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May 21, 2018

Too many killings with Impunity

Day of anger anguish in Benue
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No words, than sorrow, tears and anguish can best describe the tragic experience of victims of mass killings that took place on New Year Day, 2018 in some parts of our country.
At Guma and Logo Local Government areas of Benue State, over 70 people were killed in cold blood by marauding herdsmen, while 14 others were also shot dead at Omoku LGA in Rivers State the same day.
A monarch and his pregnant wife were sent to their untimely graves on the same New Year Day in Kaduna State, while hoodlums attacked churches and raped worshippers in Ilorin, capital of Kwara State, same day.
These are all frightening experiences of innocent people, who were pursuing their legitimate businesses, before they were cornered and slaughtered en-masse like chickens, while security agencies and those charged with the protection of lives and property, seemed to do little or nothing to checkmate such atrocities.
One recalls with deep sadness, the mass killings in a church at Ozubulu Anambra State last year, during which gunmen gained access and shot sporadically at worshippers resulting in several deaths. Before that incidence, there had been a mass killing at Uzouwani in Enugu State, during which many were murdered in cold blood same night.
It is sad, so sad that mass killings have become the order of the day in our Nigeria. At a time when we thought such heinous acts were subsiding. Sadly there seem to be little regard for human life. It is unfortunate that while blood thirsty hoodlums go about snuffing life out of Nigerians, our political leaders are busy trading blames rather than trying to get to the root of the reign of hate that triggers off such senseless killings.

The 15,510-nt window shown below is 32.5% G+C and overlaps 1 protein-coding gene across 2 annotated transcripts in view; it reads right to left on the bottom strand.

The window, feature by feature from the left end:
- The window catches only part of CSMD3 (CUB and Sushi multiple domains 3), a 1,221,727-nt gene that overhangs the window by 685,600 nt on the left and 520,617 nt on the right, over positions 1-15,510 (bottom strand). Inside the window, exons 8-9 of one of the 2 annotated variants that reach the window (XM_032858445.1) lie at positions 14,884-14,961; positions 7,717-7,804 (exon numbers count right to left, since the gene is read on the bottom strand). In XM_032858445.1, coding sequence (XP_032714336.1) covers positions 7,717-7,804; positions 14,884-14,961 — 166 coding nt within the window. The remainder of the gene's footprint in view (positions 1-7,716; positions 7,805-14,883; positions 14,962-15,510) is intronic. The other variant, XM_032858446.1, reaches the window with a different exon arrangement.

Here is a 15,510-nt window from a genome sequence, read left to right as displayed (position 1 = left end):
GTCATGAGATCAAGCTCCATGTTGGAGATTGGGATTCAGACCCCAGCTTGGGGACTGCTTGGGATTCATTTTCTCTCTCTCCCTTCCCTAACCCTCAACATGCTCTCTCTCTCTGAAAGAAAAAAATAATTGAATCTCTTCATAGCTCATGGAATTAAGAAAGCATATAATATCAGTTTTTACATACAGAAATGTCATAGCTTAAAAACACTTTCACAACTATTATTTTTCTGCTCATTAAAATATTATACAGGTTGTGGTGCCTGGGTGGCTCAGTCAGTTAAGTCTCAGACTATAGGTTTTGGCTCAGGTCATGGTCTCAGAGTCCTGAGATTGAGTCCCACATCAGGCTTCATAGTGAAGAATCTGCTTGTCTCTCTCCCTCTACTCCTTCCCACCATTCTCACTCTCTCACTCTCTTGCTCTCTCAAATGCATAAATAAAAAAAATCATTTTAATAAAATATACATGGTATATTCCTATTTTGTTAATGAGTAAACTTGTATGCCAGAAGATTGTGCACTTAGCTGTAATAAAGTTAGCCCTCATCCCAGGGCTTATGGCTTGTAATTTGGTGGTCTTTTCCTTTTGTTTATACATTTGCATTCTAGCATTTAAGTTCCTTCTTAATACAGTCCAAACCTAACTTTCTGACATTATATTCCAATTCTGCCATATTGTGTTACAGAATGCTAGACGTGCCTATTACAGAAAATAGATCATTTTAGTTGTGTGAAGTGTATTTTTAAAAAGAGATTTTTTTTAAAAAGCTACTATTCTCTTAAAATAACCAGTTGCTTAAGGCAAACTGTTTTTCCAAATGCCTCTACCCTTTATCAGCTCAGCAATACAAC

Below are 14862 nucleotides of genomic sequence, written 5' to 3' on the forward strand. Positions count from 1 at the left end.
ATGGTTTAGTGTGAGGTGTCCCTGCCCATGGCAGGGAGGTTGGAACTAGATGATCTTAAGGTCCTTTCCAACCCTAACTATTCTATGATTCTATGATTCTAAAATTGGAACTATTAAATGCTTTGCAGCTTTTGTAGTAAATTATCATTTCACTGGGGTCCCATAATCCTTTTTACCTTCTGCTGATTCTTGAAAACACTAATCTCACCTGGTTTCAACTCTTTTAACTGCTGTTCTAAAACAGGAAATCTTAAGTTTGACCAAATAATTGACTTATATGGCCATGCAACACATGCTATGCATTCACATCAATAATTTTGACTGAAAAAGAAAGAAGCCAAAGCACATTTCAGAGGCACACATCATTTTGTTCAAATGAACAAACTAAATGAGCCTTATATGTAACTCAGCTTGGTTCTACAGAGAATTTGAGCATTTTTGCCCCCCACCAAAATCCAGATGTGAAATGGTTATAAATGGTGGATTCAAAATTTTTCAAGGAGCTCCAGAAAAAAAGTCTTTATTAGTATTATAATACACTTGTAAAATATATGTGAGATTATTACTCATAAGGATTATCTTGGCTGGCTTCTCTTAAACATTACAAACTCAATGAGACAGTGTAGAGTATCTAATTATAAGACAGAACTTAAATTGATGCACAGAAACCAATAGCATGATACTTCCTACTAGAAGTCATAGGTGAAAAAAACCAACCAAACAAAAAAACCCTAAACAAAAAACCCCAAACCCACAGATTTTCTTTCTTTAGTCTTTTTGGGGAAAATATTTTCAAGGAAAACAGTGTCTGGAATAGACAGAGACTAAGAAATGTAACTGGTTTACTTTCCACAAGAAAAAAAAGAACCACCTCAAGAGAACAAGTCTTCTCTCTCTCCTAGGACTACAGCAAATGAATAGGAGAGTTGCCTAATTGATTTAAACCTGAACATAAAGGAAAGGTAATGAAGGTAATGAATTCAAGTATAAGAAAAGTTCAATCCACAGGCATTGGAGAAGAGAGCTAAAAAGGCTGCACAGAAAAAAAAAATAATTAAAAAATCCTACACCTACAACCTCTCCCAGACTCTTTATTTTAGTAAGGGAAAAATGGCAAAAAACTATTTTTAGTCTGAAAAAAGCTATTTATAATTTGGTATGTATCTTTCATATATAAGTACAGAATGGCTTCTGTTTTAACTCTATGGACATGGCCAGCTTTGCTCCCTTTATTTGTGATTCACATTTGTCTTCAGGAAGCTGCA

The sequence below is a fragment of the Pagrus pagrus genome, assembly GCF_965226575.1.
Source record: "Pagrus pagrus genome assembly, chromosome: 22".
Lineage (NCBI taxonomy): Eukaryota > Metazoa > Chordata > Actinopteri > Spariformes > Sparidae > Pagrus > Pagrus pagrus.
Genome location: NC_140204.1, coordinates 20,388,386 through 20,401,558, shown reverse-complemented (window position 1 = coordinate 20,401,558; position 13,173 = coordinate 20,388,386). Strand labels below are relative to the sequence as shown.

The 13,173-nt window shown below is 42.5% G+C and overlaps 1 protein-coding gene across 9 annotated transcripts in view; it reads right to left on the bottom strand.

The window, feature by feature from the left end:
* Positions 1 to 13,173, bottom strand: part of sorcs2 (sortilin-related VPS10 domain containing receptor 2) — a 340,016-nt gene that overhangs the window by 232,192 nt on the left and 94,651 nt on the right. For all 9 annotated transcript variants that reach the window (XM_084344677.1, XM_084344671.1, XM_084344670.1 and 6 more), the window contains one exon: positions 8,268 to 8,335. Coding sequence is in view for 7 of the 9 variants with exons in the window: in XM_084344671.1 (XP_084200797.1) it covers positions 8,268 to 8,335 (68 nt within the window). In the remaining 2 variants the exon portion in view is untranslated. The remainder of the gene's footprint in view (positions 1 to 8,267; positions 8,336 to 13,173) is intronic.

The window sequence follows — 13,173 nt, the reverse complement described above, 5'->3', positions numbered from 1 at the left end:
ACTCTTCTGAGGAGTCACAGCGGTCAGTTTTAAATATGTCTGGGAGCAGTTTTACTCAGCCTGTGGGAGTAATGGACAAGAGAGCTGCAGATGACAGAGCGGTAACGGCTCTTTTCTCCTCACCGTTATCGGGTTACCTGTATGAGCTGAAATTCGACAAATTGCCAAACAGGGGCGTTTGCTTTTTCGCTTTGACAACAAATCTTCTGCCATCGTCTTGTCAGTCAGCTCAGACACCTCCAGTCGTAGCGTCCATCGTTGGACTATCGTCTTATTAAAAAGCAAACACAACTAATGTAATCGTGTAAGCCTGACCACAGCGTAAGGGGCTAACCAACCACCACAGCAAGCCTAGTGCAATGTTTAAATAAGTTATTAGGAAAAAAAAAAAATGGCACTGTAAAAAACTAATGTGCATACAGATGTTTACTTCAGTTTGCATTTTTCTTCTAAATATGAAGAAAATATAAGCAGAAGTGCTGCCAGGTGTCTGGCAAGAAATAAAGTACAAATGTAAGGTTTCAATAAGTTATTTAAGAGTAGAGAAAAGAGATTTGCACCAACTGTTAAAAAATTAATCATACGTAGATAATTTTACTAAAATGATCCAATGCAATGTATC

In Rivers State, Governor Nyesom Wike and Rotimi Amaechi, the Minister of Transport accuse each other of complicity in the Omoku killings, while in Benue and Nassarawa States governors, Samuel Ortom and Tanko Al-Makura respectively, fight dirty over who takes blames for the mass killings in Benue State. Ortom alleges that the killers came from Nasarawa, while Al-Makura insistes that the anti-grazing law enacted by Benue State government some few months ago angered the Fulani herdsmen.
The question is not the state the murderers infiltrated from, but why they did what they did to fellow Nigerians? Why have our people lost the sense of value for human life? Many have argued that President Muhammadu Buhari is to blame for the insecurity in the country. Many believe that his complacency and inaction in dealing with the issues about the havoc caused by Fulani herdsmen is not helping matters. This is because government has a responsibility to protect lives and property; it has what it takes to do so. But our government seem to be sleeping while the country is bleeding. If we had a government that is alive to its responsibility, and without hidden agenda, security should top all other priorities.
We would like to remind Mr. President that the protection of lives and property of citizens is more important than his over orchestrated war against corruption. Security is the most sacred responsibility of the state. In fact, there is no greater corruption than the government looking the other way while the strong bullies and kills the weak with impunity.
Buhari’s failure to pre-empt the Benue genocide as it was coming and to promptly arrest those that brutally butchered defenseless innocent Benue women and children, (suspected, to be the Fulani Miyetti Allah herdsmen), clearly shows the loss of value for human life by his government. Until government takes relevant steps to assure Nigerians that each one matters and that everyone is equal in the eyes of the law, then our land will continue to witness more mass killings of harmless citizens in the future.

 


 

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